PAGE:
Grandparents are special targets for phone scammers
Elizabeth Stern of Lake Oswego is blessed with 14 grandchildren.
But recently somebody tried to convince her she had 15. Their phone call went like this:
Caller: 'This is your grandson in Barcelona.'
ES: 'Which one?'
C: 'The oldest.'
C: 'Yes. I need you to send me some money, but don't call my parents. They'll be really mad at me.'
ES: 'You don't sound like Matthew. Not at all. I'll tell you what. Matthew is right in the kitchen with me.
'I advise you to get a decent job and don't scam people. Thank you for calling.'
Afterward, Stern was a bit indignant.
'I know I'm 78 years old,' she said. 'But I do have some marbles.'
Usually, phone scammers trying to trick a grandparent into sending them $1,500 to get out of a jam, usually jail, in a faraway place are not caught in such a perfect way. Still, most grandparents have enough marbles to smell out a phone scam, even without their actual grandchild right at their elbow.
However, phone scammers are nothing if not persistent. With today's phoned-up world they are calling more often than ever, and senior citizens are their biggest target. If one grandparent can't be fooled, there is always another and another and another. A phone scammer does not need a high batting average of gullible grandparents to be a success.
'They're really very good at it,' said Capt. Dale Jorgensen of the Lake Oswego Police Department. 'Even the grandparents of cops get calls. The grandparent scam has gone on for years, and there are different variations on it. It's not a crime to do (make the phone call). Anyone can call and say anything.'
'This is their job. This is how they make their living. If they can scam three people in one month they can make $3,500.'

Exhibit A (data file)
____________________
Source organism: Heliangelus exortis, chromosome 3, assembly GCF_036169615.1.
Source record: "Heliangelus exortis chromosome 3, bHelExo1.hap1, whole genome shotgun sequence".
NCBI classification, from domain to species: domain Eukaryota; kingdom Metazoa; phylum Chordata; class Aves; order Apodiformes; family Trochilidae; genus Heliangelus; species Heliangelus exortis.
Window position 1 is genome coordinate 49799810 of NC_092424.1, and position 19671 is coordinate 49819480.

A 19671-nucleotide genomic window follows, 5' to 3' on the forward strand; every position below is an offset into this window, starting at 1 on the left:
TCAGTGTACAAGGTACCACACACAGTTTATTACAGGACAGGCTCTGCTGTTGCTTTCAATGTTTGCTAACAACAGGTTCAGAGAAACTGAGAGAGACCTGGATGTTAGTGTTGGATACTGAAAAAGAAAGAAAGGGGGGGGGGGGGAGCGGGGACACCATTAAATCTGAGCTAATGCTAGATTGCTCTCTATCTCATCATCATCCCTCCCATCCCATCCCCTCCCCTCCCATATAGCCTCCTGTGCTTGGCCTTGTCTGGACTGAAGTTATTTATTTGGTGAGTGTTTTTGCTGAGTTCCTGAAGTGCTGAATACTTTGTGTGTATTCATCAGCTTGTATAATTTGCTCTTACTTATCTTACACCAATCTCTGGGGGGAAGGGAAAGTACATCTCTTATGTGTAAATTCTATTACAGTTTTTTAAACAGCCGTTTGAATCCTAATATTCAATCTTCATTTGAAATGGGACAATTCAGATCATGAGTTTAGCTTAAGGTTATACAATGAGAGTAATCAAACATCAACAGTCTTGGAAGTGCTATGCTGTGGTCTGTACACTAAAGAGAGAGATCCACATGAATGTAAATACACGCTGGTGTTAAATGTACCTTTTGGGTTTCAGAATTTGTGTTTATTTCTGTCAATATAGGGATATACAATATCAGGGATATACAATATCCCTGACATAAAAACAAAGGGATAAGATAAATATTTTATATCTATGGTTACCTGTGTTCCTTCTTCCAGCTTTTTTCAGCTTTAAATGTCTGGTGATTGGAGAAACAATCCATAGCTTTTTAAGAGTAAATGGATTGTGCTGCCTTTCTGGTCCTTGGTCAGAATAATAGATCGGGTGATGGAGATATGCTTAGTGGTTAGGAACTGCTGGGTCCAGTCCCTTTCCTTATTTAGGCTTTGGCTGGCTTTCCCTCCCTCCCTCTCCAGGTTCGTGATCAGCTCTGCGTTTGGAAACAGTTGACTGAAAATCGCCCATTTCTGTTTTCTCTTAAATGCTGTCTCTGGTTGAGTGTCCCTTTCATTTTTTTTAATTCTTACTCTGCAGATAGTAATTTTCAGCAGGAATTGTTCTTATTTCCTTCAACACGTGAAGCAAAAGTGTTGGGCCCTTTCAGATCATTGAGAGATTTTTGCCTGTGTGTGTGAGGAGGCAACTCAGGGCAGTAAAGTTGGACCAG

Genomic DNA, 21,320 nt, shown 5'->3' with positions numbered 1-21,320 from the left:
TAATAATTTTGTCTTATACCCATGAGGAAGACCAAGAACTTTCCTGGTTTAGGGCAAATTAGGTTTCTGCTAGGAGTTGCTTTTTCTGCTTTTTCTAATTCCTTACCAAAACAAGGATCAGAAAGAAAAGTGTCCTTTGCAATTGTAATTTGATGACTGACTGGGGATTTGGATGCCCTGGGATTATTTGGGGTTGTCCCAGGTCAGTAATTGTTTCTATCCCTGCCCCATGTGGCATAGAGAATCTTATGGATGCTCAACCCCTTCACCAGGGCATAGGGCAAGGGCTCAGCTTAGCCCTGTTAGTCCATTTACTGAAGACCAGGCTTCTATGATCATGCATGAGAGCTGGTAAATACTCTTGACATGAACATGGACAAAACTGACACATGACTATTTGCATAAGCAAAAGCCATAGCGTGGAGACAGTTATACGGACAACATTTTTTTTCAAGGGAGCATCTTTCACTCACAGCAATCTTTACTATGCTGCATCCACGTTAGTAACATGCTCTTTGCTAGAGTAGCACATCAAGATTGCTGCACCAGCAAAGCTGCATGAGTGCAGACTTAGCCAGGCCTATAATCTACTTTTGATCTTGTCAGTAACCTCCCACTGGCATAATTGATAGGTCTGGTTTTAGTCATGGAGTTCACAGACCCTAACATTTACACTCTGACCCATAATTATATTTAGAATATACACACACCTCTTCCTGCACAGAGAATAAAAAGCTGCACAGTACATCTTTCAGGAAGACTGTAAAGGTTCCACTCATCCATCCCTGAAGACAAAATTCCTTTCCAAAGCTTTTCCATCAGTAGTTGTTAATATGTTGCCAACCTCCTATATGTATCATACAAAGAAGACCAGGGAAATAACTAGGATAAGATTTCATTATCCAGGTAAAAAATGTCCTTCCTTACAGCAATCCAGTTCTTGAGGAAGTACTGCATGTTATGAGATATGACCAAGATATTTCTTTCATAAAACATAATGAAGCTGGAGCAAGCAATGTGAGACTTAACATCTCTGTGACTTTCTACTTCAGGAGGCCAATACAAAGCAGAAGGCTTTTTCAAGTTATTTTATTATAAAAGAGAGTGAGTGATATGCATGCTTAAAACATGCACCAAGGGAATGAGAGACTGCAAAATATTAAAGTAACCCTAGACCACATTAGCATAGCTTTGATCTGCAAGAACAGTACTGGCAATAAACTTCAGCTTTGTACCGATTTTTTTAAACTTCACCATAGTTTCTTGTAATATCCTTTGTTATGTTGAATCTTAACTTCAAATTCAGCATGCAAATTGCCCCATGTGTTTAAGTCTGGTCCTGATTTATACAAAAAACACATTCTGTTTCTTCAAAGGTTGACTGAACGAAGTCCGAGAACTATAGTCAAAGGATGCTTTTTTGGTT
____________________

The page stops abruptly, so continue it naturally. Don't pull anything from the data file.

Kyle Kavas, public relations manager of the Oregon Better Business Bureau, is an expert on scams of all kinds, and she recently gave a presentation at the Lake Oswego Adult Community Center on phone scams.
'Scammers target senior citizens because they're more trusting and more available,' Kavas said. 'Phone scams happen a lot more often now because there are a lot more cell phones and land lines.
'If they get one person, they've essentially won. The scammers are dealing with a generation that is generally trusting.'
'Growing up, I lived in a large home in California,' she said. 'No doors or windows were ever locked. Our car was never locked. Why would we do that? It was a generation of trusting souls. Our country has changed. It's another world.'
Stern herself has been targeted by many phone scammers over the last year and a half. One caller told her she had won $2 million. Of course, she had to send in a couple thousand dollars to seal the deal.
'I'm 78,' she said. 'Some people are very sharp at that age. Others have some confusion.'
Fortunately, there are many ways for senior citizens to deal with phone scammers, and one of the best is to call the police.
'We get 10 to 15 calls a year,' Jorgensen said. 'We respond to every one. We go to a person's home and walk them through what they should do. Scammers often think they can bully or intimidate older people into doing something they do not want to do.
'The number one thing is to never send money over the phone by wire unless it is legitimate. Number two, if you think something is not right, call the police. We will always help you in that situation.'
Kavas can offer senior citizens a number of methods and advice for handling phone scammers, such as registering on the National Do Not Call Registry, keeping track of phone calls, and being especially wary of callers who claim to need your Social Security or bank number.
Kavas added, 'They can also call the Better Business Bureau so we can look into the matter further.'